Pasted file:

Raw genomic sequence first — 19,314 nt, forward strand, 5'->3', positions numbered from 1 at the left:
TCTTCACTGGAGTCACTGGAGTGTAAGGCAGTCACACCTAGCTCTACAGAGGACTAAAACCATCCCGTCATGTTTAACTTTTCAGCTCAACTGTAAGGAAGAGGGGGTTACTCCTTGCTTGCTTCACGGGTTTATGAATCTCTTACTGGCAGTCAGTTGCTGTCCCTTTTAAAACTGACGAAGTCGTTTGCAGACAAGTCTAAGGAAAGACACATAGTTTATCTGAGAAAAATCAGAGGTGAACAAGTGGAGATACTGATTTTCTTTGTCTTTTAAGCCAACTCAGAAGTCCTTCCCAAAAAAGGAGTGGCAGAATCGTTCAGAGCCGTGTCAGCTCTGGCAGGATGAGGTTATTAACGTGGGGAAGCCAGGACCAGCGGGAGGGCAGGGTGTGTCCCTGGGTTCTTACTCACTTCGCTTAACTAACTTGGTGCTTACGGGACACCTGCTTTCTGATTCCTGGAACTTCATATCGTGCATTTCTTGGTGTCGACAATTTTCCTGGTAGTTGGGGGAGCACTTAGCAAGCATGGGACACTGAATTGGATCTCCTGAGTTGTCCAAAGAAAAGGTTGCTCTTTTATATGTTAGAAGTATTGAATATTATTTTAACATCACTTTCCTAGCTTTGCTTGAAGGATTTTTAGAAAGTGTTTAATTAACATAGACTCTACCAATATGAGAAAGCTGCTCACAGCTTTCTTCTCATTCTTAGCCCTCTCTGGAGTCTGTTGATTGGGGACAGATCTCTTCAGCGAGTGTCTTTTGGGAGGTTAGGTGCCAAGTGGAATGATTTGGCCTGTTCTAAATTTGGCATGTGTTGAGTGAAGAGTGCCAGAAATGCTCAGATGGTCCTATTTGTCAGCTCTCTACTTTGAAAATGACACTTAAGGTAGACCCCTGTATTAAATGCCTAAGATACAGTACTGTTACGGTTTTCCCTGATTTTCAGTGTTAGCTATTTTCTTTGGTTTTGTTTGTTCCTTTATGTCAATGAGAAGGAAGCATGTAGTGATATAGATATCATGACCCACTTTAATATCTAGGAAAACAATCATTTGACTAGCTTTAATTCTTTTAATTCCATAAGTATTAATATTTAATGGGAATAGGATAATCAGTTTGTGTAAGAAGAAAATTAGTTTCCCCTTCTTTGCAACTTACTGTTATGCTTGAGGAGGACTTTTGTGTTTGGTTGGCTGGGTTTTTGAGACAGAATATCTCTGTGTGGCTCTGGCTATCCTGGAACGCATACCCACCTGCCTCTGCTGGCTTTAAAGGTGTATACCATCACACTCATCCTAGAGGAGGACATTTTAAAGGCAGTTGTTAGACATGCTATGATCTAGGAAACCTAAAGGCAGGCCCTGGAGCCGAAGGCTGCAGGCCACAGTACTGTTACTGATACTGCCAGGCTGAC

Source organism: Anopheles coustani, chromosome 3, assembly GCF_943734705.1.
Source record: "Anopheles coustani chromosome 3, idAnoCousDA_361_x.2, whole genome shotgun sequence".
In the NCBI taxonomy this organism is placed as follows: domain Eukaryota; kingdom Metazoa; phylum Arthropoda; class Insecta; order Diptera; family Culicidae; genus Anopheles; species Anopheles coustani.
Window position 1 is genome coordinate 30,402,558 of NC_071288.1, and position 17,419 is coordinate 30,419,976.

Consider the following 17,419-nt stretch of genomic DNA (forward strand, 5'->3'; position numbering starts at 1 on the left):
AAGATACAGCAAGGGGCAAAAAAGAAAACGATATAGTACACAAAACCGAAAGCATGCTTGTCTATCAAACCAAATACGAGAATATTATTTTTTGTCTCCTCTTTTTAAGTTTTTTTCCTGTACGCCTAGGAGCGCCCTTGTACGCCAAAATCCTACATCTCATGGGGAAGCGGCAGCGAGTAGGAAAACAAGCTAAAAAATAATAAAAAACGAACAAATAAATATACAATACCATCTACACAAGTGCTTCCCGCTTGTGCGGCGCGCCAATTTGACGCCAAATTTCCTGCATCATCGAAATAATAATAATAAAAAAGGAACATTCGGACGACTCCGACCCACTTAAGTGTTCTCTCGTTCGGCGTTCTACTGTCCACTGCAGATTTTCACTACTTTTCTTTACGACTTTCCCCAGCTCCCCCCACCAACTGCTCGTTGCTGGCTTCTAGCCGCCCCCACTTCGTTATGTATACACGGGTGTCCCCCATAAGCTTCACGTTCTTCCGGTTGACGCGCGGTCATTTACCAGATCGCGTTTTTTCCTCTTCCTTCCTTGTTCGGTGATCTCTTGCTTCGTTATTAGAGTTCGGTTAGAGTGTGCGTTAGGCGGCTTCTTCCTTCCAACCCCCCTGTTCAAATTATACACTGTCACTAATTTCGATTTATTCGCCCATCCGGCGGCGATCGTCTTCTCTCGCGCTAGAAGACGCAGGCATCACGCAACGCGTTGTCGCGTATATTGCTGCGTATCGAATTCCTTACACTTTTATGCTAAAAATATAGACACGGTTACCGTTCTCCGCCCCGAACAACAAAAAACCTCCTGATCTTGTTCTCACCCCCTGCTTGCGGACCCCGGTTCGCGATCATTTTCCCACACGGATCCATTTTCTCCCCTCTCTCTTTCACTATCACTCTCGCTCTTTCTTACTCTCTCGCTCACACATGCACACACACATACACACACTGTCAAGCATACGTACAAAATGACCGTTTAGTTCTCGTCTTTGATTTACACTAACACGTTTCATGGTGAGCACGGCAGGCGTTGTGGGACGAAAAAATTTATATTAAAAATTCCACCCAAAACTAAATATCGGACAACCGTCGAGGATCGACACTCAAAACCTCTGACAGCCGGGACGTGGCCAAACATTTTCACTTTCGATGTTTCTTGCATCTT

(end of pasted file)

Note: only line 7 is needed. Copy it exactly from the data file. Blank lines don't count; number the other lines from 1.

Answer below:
Consider the following 17,419-nt stretch of genomic DNA (forward strand, 5'->3'; position numbering starts at 1 on the left):